“Overwatch” has been one of the most popular multiplayer video games in the world since 2016, and the Overwatch League offers a way for Activision to turn the game’s massive online community into a live audience. The Overwatch League’s transition to regional events is the final piece completing the company’s vision of an international esports league.
Andbox, the esports organization that owns the Overwatch League’s New York Excelsior (NYXL) and the Call of Duty League’s New York Subliners (NYSL), spent the past two years incubating the local esports community to make sure its teams have a passionate fanbase at home.
“It’s been a dream since we purchased this franchise to bring the competition back to New York,” Andbox cofounder Rohit Gupta told Business Insider. “So we’ve been working we’ve been hosting watch parties around the city since day one and we’ve been engaging our supporter friend groups as well.”
Andbox planned a series of events for Overwatch fans to engage with the team outside of the competition during the homestand weekend. Two days before the competition, Gupta brought a former NYXL player to a meeting of the 5 Deadly Venoms Crew, the team’s local fan group. The next night, Andbox held a welcome party for students at a local gaming center. After the matches on Saturday, Andbox sponsored a karaoke event at a Manhattan club, and Sunday morning included a brunch event for fans to meet up before heading to the homestand.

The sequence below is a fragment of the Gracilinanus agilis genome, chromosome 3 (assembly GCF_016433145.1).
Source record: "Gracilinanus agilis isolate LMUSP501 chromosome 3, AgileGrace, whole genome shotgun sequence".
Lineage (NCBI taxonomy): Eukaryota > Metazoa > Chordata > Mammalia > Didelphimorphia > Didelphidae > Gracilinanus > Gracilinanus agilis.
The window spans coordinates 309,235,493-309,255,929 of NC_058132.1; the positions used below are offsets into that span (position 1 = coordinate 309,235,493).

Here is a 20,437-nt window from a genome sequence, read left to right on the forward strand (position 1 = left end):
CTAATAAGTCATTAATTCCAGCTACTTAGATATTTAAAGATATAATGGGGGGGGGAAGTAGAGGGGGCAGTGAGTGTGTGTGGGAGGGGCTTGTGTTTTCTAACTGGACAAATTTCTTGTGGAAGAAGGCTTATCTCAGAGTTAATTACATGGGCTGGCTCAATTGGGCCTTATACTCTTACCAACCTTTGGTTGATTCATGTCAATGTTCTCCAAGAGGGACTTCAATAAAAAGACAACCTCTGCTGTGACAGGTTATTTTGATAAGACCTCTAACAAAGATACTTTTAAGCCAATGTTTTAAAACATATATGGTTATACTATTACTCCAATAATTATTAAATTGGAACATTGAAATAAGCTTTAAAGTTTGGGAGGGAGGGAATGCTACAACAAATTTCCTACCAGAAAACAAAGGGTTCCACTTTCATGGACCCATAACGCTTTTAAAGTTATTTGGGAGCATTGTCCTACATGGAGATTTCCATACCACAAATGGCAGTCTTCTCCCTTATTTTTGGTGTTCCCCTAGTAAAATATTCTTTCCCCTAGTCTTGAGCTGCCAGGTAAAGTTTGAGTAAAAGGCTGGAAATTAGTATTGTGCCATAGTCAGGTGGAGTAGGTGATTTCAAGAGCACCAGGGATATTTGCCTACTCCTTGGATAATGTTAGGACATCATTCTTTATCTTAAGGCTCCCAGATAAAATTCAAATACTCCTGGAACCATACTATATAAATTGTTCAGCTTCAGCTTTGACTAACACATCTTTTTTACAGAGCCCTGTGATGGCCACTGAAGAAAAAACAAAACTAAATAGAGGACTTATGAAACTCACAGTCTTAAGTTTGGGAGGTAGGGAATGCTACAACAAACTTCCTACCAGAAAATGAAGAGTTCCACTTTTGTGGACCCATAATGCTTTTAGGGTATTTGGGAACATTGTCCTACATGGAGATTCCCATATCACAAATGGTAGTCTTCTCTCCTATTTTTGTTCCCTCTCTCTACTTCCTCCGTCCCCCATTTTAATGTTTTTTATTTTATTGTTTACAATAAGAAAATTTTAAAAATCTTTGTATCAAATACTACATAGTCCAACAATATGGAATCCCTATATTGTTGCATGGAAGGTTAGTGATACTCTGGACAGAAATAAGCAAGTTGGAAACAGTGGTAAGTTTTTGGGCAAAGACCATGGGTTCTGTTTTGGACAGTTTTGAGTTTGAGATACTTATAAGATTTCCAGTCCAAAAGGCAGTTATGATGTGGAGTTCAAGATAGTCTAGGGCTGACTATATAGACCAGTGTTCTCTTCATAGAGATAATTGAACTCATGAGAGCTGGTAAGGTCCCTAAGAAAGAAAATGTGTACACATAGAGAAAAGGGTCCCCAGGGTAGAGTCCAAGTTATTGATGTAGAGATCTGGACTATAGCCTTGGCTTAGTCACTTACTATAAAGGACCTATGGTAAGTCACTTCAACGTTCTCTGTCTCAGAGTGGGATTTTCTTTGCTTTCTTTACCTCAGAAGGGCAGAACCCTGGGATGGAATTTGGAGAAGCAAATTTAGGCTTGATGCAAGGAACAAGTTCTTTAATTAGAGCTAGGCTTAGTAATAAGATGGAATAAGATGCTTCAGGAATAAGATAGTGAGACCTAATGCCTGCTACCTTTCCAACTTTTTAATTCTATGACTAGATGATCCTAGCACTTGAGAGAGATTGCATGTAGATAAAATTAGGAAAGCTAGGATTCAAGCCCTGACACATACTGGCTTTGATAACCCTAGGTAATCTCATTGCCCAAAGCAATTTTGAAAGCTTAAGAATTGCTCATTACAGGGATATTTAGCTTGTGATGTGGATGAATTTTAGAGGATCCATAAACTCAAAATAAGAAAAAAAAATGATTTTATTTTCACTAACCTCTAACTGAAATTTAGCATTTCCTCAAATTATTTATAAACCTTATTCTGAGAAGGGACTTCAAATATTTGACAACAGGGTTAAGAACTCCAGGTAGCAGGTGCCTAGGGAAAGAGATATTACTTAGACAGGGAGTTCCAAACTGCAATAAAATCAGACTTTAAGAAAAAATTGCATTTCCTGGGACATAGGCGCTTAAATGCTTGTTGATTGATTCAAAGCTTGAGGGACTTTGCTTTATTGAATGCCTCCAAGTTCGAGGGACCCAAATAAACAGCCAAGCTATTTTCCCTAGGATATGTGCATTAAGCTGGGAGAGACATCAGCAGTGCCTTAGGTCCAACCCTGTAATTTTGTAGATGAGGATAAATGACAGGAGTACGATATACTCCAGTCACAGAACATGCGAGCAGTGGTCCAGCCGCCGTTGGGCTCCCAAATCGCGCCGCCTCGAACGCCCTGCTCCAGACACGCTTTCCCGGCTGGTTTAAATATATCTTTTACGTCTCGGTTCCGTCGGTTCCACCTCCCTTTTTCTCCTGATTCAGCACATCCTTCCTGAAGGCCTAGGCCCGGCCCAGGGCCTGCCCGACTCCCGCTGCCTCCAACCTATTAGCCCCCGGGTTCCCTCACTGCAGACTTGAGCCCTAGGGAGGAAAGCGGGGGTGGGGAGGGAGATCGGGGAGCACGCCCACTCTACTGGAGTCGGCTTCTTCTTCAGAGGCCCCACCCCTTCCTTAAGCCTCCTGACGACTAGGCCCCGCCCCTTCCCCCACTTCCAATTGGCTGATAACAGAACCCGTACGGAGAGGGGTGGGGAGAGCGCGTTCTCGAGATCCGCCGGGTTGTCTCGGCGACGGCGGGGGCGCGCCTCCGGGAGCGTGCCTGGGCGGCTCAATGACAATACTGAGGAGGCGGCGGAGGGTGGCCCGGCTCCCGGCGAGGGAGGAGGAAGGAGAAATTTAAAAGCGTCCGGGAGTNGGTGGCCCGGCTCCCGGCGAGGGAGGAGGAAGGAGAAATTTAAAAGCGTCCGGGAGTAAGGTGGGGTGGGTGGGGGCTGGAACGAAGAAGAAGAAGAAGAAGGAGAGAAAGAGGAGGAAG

Gupta said, “We’ve been bringing our team into the market to do meet-and-greets with our fans. We’ve been supporting the collegiate [esports] circuit as well as the high school circuit. Those are just are some of the ways we we’ve been engaging the local community specifically around Overwatch.”
The Overwatch League has been waiting for years to prove that it can generate the same passion that we expect from traditional sports, and so far, Activision’s bet on regional esports has worked. The league has found a global fanbase and the teams have created an atmosphere that makes fans excited to come watch an online game in person.
The Overwatch League’s international schedule will still create some challenges during the season — the league is already working to reschedule dozens of matches that were canceled due to the outbreak of the coronavirus in China. It’s unclear if the league will return to China for those matches or play them during other homestand events. As it stands, the Chinese teams may not compete until March, weeks after teams based in North America and Europe debut.
With teams expected to make multiple trips between North America, Europe, and Asia during the season there has also been some scrutiny about the amount of stress players will face from frequent travel. Vlastelica remains confident that the league will be able to adapt to any issues during the course of the season.